By 1943, the tide of war had turned against Germany and Hitler came under increasing pressure from fanatical Nazi leaders to use Tabun. He resisted, maintaining that it would only be used in response to a nerve gas attack on Germany. But their pressure was unrelenting, and in the fall of 1943, Hitler agreed to discuss Tabun’s use with Otto Ambros, Germany’s leading expert on chemical warfare and Albert Speer, the Reich’s Minister for Armaments.

In his book, "Inside the Third Reich", Speer relates that at that meeting Ambros told Hitler that he doubted that Germany had a monopoly on Tabun. He stated that Tabun had appeared in the chemical literature as early as 1902, that I.G. Farben had patented Tabun in 1937, and that since 1939, no mention of phosphorus insecticide chemistry had appeared in the scientific literature of the Allied nations. Ambros argued that these facts indicated that the Allies had nerve weapons and had imposed strict censorship on them to prevent Germany from realizing their deadly nature. After hearing Ambros’ arguments, Hitler never again seriously considered Tabun’s use.

We know now that Ambros was wrong. The Allies knew nothing about nerve weapons until the war ended. But what we can never know with certainty is whether Ambros deliberately mislead Hitler as a result of his own misgivings about Tabun’s use, or if he believed the information that he gave to Hitler was correct. However several facts indicate that, whatever the reason, Ambros may have deliberately misled Hitler.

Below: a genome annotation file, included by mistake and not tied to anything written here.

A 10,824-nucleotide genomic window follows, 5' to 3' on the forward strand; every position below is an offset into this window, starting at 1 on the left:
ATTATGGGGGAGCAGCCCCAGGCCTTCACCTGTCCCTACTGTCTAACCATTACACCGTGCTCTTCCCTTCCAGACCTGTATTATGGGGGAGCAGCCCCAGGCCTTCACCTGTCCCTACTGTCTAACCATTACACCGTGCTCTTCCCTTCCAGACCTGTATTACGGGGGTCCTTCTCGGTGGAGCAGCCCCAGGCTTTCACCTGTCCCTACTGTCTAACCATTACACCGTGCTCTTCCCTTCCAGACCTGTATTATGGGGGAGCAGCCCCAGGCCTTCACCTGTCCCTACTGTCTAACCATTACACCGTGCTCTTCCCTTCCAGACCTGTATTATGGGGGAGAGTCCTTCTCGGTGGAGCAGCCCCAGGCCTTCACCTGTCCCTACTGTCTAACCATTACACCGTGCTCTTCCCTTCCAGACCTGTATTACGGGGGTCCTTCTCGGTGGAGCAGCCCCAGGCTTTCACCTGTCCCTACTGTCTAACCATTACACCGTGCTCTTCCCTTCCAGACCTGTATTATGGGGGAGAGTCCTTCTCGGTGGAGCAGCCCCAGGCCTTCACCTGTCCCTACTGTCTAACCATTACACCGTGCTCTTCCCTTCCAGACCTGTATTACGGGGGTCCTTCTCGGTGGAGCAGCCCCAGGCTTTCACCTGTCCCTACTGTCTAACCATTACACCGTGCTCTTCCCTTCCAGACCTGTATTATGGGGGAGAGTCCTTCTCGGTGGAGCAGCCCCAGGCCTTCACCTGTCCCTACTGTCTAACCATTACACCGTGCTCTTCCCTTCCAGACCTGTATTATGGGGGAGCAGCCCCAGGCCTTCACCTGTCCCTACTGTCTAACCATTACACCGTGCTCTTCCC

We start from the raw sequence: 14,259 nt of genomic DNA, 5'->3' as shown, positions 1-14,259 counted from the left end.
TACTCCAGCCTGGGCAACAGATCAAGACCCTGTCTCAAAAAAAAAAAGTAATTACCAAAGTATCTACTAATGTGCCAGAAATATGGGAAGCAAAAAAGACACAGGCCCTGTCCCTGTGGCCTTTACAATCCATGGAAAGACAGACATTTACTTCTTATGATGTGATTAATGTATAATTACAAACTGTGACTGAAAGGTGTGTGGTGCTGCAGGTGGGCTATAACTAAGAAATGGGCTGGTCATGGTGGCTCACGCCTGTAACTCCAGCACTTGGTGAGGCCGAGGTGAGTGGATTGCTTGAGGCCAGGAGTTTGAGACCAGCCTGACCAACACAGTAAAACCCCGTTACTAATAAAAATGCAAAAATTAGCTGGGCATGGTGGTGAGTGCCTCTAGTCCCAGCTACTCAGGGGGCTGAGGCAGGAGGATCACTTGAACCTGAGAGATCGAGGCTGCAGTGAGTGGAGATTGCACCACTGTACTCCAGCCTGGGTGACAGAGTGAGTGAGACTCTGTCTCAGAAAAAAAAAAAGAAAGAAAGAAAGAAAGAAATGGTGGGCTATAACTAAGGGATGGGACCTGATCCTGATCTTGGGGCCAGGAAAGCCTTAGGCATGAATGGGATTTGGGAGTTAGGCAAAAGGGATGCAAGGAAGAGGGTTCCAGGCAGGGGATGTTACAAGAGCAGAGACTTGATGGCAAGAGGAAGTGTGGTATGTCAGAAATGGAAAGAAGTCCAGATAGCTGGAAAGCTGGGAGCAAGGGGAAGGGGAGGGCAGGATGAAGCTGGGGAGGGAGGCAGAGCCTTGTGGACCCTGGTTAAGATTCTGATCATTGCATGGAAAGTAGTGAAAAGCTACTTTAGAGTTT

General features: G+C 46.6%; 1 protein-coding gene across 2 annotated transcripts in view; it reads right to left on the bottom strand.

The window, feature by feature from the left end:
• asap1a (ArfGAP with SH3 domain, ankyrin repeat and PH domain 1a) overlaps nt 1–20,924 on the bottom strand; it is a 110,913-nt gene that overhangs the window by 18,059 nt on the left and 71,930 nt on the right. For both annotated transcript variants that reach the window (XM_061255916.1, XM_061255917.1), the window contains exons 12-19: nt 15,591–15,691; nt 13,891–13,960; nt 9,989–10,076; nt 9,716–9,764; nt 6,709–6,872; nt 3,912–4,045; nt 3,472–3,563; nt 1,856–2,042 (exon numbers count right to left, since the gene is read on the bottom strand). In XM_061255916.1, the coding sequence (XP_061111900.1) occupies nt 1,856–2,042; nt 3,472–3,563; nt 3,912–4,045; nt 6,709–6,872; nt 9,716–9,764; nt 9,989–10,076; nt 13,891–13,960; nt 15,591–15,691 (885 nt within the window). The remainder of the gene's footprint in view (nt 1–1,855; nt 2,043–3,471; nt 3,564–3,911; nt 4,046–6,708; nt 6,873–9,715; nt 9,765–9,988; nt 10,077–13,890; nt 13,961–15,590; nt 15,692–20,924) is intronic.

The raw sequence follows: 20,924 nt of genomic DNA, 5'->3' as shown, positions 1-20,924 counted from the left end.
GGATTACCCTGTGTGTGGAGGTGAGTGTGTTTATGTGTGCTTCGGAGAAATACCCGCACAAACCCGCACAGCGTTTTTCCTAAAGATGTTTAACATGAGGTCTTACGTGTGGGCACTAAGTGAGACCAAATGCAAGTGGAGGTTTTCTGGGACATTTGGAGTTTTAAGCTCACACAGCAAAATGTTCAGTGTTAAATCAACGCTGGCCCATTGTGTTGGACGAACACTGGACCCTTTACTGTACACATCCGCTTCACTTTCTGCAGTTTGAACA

Ambros was a Director of I.G. Farben Industries and knew that although Tabun had been patented, the patent was held in complete secrecy. It did not issue publicly until well after the war ended and was not available to the Allies. An extensive search of the scientific literature over the period 1896 to 1911 recently conducted by experts failed to reveal any report of Tabun’s existence or mention of any such highly toxic chemicals. Ambros’ claim that nothing about phosphorus chemicals appeared in Allies’ scientific literature was correct, but this was a result of their efforts to prevent Germany from considering the use of these materials as insecticides.

Disease has always been a major enemy of armies during wars and Allied policy dictated that all information on insecticides was classified as secret. This caused the lack of publication that Ambros reported to Hitler.

We can never be sure what might have happened if Tabun had been used but we know this: what the little known chemist, Otto Ambros told Adolf Hitler at their fateful 1943 meeting saved countless lives, shortened history’s most horrific war and may have prevented a tragic D-Day defeat.

A History of Chemical & Biological Warfare


German Poison Gas (1914 - 1944)
By Richard A. Widmann